Adopting any new workflows into an already complicated, time-sensitive environment can seem overwhelming and possess a steep learning curve. Libraries and librarians at UC Berkeley are well positioned to help researchers improve their productivity, transparency, and reproducibility by adopting a digital recordkeeping system. To try and provide some insight into how to determine which ELN to use and a strategy to make the transition to ELNs, I have created a guide and am available to assist throughout the transition process.
Every year librarians from across the UC System come together to learn about emerging trends in library and information science at the LAUC-B conference. The 2017 theme was, “Focus on the visual: Digital Humanities and Libraries.” As the Chemical Information Librarian at UC Berkeley some people might wonder, what do I have in common with the digital humanities? I am an experienced chemist, but am a new librarian at UCB and have a lot to learn about the amazing work being done by my colleagues. The UC system supports many departments at the top of their field, so as you can imagine, the librarians for those departments and the entire system are often passionate and talented individuals.
As a subject liaison, I feel strongly that interdisciplinary and collaborative projects are leading to some incredible outcomes, spanning across the humanities and sciences. My favorite talk of the day came from the Associate Vice Provost and Executive Director of the California Digital Library (CDL), Günter Waibel, who delivered the opening keynote and outlined his work doing the first ever 3D printed bust of a sitting President, which had a great societal response. As librarians we always hope our work will touch people in powerful ways, it’s still unclear to me what my contribution to the field will be. As long as I can attend events like the LAUC-B conference, I am sure to find a great idea.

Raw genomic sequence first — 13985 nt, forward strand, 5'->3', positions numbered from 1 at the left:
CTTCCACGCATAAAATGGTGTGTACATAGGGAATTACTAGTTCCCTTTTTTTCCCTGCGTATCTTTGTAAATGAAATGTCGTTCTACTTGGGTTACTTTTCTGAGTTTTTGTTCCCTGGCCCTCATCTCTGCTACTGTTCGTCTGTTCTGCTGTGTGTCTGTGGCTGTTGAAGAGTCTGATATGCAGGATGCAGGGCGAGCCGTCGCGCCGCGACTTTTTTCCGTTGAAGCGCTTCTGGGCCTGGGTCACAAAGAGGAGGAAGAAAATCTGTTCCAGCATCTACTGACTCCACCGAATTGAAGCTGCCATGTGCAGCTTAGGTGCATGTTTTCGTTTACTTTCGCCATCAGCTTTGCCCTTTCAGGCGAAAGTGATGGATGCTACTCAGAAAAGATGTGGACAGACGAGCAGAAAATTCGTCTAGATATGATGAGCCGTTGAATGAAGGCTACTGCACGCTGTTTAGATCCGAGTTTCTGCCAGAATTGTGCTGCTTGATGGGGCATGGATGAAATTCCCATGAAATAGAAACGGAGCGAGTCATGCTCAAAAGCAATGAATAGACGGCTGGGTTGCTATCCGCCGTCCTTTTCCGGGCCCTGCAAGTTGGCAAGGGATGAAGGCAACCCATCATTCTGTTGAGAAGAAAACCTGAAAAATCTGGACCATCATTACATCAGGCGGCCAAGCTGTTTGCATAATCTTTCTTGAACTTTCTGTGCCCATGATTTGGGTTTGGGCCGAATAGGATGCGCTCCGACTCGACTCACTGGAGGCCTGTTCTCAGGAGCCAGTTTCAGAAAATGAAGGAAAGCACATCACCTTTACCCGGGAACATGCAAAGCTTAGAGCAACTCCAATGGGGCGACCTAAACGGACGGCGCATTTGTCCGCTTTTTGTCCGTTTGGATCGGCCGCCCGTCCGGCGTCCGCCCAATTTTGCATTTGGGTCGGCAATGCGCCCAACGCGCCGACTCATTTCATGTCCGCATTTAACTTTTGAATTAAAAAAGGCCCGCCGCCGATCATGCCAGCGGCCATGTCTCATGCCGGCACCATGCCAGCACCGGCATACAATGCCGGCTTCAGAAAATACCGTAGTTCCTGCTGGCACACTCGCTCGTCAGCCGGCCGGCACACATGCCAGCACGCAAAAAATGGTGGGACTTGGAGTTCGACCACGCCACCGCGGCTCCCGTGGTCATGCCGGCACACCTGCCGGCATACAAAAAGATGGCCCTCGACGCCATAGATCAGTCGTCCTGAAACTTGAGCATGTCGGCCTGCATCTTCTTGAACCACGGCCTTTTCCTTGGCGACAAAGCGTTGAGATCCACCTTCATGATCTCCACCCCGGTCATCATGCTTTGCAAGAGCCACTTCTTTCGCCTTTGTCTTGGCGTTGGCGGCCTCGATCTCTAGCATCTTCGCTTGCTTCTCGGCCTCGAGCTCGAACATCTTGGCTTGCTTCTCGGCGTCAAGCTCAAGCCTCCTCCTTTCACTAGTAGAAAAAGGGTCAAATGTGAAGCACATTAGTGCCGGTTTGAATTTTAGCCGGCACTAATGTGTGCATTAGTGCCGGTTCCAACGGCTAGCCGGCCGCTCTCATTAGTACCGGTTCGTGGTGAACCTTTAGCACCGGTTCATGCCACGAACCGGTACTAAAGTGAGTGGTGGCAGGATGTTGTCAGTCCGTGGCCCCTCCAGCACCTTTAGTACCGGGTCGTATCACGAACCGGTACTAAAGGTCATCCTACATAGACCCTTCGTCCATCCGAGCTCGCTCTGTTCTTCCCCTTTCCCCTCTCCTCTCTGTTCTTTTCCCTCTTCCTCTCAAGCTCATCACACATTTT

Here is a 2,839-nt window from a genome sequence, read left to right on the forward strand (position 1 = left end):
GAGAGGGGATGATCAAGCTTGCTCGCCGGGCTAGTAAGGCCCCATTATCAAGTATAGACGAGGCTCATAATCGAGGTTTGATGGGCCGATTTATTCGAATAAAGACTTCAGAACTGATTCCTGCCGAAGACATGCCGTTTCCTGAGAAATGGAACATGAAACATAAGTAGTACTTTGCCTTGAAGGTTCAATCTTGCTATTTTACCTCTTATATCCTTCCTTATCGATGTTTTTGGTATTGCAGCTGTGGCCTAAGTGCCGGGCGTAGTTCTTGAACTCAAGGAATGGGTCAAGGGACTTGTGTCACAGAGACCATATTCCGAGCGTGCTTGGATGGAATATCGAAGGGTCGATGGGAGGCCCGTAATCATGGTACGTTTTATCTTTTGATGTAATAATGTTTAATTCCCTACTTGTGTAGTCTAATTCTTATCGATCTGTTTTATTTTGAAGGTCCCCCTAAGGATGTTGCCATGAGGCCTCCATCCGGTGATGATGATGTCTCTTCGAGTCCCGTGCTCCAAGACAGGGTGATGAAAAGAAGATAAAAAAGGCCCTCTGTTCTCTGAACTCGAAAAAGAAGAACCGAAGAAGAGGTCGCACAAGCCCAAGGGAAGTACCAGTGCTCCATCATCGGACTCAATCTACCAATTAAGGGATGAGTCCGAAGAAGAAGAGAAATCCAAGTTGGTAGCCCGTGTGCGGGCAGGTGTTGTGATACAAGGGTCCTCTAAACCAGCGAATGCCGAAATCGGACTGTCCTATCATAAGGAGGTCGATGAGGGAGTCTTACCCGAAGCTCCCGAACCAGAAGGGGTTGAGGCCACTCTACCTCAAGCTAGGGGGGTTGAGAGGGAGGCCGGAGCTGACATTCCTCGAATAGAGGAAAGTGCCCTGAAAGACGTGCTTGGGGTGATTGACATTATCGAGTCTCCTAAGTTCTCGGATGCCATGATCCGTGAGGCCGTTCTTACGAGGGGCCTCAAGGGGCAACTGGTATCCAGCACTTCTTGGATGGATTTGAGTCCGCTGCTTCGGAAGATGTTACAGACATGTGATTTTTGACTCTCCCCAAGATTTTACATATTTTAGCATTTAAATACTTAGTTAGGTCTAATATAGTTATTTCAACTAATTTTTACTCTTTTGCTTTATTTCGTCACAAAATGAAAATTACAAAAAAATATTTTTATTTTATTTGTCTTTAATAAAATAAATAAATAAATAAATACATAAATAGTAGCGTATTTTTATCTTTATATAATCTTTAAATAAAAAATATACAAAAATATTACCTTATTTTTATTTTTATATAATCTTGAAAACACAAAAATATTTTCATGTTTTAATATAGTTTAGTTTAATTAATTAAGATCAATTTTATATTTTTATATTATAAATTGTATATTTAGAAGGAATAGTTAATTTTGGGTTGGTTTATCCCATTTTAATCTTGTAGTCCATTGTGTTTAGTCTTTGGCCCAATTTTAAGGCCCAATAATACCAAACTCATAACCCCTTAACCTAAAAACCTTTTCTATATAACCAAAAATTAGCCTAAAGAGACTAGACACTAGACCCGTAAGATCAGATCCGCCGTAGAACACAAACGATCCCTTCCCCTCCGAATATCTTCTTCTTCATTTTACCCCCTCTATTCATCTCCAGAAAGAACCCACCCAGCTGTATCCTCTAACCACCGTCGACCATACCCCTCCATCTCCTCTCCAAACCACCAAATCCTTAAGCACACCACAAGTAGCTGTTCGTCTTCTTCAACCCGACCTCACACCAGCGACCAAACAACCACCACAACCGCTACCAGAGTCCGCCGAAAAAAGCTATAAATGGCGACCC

Reaxys is a web-based tool for the retrieval of chemistry information and data from published literature, including journals and patents.Chemists at Berkeley are active users of Reaxys, doing 1000’s of searches/month!
Elsevier has rolled out a new version of Reaxys (Reaxys 2.0) that has a number of enhanced features, including:
- An increasingly simple user interface. The opening page has spaces to (a) type in the search query in a search bar or (b) type in the name of the structure or draw the structure.
- Search functions using the querylets to increase the specificity of the search and reduces the time that the user has to filter the results post search.
- Search functions that contain auto suggest. Similarly it also searches for singular/plural and synonyms
- Using Boolean operators (obviously one of Elsevier’s strengths)
- Listing hits in the initial screen (post search). No secondary search needed.
- A big increase in the number of searchable Asian patents
The migration is Reaxys 2.0 is ongoing, but migration should be completed by November 30, 2017. Soon UCB users will be directed to the new interface, but will continue to have the option to use the old interface for the foreseeable future.
Do you need a fast, easy way to access spectra and identify an unknown compound?
Wiley Spectra Lab has acquired spectral data from Wiley, Wiley-VCH, Bio-Rad Sadtler and others to present the world’s largest collection of curated spectral data. Current licensing includes C-NMR, H-NMR and X-NMR spectroscopies.
You can search Wiley Spectra Lab in OskiCat or access it through the Chemistry and Chemical Engineering Library Guide under Properties and Data. Contact the Chemical Information Librarian, Kortney Rupp with any issues or questions.